May 10, 2016 | by Ellie Hillis
She Can Fly: What’s Truly Outrageous

I watched the Jem and the Holograms movie.

And I liked it.

The movie wasn’t mind blowing, but it was a sincere coming-of-age story that took cues from what it means to grow up in a world where you can post videos of yourself for all the world to see in a matter of moments. The cast had better diversity than a lot of popular films, focused on the interplay of almost exclusively female characters, and played off the source material without being tied to it.

In all, it worked well as an homage to the Jem cartoon series, but took plenty of liberties to translate the material to make sense in a modern setting.

So this got me thinking: why was it so reviled?

What about this simple, sweet film made people call it “a dud,” “terrible,” and a “box office failure”?

Well, when you look at the numbers, Jem and the Holograms, a wide-release movie, only made 2.3 million dollars, which absolutely does make the movie a dud, and a failure at the box office. However, the movie only had a budget of $5 million. Compare that to, say, Bill Murray’s Rock the Kasbah, a similarly music-themed movie that released in theaters around the same time, and you’ll see that Murray’s movie made only 3.2 million dollars, with a budget three times bigger to that of Jem’s.

You know which movie wasn’t called a “total box office failure”?

It seems to me, part of the negative reception of the Jem film, part of the reason people were so quick to dismiss and bash it, is because of a double standard in the film industry. Jem and the Holograms is female led, aimed specifically at young women, and directed by someone closely associated with dance movies, a genre that is stereotypically popular with women.

Film is already an industry well-known for it’s gender inequality, and studios and audiences alike are quick to disregard films starring female characters. Usually, women in film have to embody an ideal of perfection that often doesn’t make them much better than a sexy lamp.

Only in the past two years have we begun to see Hollywood explore a side of women beyond the perfect (but clumsy) romcom trope and the sexy “strong female character, with some female-driven (often female written films) starring semi-realistic, more fleshed out characters who are women; characters who are free to fart and burp, be strong, be weak, have sex, abstain from sex, be tight laced, be “loose,” without harsh judgement implied in the script.

But fans and critics alike judge this move harshly. Some critics even had the gall to argue that Jem and the Holograms is “implausible” and an “unrealistic representation of the music industry.” (I suspect these are the same critics who might say that Wall-E is an unrealistic portrayal of the future of humanity, and that positing robots might develop autonomy is implausible.)

The other reason for it’s lambast-ion is because Jem and the Holograms is not Jem the cartoon.

Fans of the seminal 80s girls cartoon were upset because the film lack glamour, glitter, fashion, and only had a small dosage of fame. And yes, it’s not the 80s show; but, frankly, how could it be? But the expectation for the movie to be exactly like the show, however out of place that would have been, remained. Ultimately, fans wanted the film to fail because it wasn’t the technicolored jaunt they remembered from their childhoods. Fans wanted to denounce the movie because it didn’t follow the canon.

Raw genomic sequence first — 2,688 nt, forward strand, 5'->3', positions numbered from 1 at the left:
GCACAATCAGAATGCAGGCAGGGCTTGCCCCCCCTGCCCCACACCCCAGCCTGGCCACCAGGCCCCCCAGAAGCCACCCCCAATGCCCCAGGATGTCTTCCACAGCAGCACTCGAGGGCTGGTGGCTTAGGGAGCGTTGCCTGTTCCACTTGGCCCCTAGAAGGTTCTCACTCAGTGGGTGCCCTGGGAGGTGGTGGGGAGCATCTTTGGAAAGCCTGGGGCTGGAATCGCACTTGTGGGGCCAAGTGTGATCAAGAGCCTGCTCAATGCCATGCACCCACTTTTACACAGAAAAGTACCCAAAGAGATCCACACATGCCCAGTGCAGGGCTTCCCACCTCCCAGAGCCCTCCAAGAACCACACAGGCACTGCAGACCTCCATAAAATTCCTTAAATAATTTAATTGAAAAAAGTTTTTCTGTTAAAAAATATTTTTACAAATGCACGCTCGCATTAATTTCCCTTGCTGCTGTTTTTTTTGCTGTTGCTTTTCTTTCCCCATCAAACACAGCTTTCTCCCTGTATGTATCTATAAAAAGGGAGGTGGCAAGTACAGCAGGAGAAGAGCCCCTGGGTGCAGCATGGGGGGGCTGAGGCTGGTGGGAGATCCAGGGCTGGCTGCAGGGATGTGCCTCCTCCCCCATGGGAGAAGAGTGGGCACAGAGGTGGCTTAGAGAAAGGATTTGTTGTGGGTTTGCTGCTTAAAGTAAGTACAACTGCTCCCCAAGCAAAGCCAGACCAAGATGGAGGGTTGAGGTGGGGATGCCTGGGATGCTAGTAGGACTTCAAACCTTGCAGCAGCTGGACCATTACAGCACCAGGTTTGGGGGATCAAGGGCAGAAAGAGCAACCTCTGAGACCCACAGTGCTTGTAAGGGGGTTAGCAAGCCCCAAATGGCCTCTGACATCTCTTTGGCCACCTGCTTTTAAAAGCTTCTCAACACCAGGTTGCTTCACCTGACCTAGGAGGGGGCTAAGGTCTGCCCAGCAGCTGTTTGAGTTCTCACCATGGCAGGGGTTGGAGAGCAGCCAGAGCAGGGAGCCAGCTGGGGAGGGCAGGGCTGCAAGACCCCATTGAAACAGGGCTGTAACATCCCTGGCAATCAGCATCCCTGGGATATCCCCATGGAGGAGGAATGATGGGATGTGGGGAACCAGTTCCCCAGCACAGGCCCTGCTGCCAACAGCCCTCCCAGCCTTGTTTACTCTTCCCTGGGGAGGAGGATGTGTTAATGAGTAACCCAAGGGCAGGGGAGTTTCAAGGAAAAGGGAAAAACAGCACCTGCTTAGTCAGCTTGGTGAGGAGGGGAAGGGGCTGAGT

Fans are the worst.

Fans are so attached to the specific image of a character of property that they have in their mind, that they remember from their childhood; this image is so colored in nostalgia, therein lies the true fault. Fans want something from the movie that probably never really existed; fans want perfection, but only the perfection they remember.

Everybody has a favorite version of something. Heck, I’ll admit I can be guilty of being too wedded to canon, too! But when canon starts to effect your enjoyment of other mediums, you allow your judgment to skew in a very specific way.

The beauty of adaptations, homages, and remakes is that they embrace what’s different about the era in which the content is being made: whether it’s improved graphics and CGI, restyled and revamped characters, re-imagined genders and roles, or setting the story in modern times with characters using modern technology.

Jem and the Holograms is a happily sterile movie, one without cursing or innuendo, and in the landscape of modern film, that’s a rarity. Jem and the Holograms is not shy about the influence of Youtube, and uses real Youtube videos to orchestrate points (whether it be building tensions with an interspersed video of a drumming prodigy or simply involving fans by using the videos they posted online where they talk about Jem), and sometimes this comes of as passe and hokey. But at the heart of it, Jem is a sincere movie. Though cautiously gentle, and clumsy at times, the film has a sweetness to it that has been overshadowed by mainstream media and, even more so, fans.

So, if you’re a fan of the Jem cartoon, maybe just pretend it’s someone else named Jem who is just a little less truly outrageous than the original?

Ellie Hillis is a mild mannered blogger and reporter. When not writing academic essays on comics and pop culture, she is probably watching comedies, listening to nerd-core, writing and drawing comics, or sewing her next big cosplay project. She absolutely does not have a secret identity as a superhero. Nuhuh. No way.

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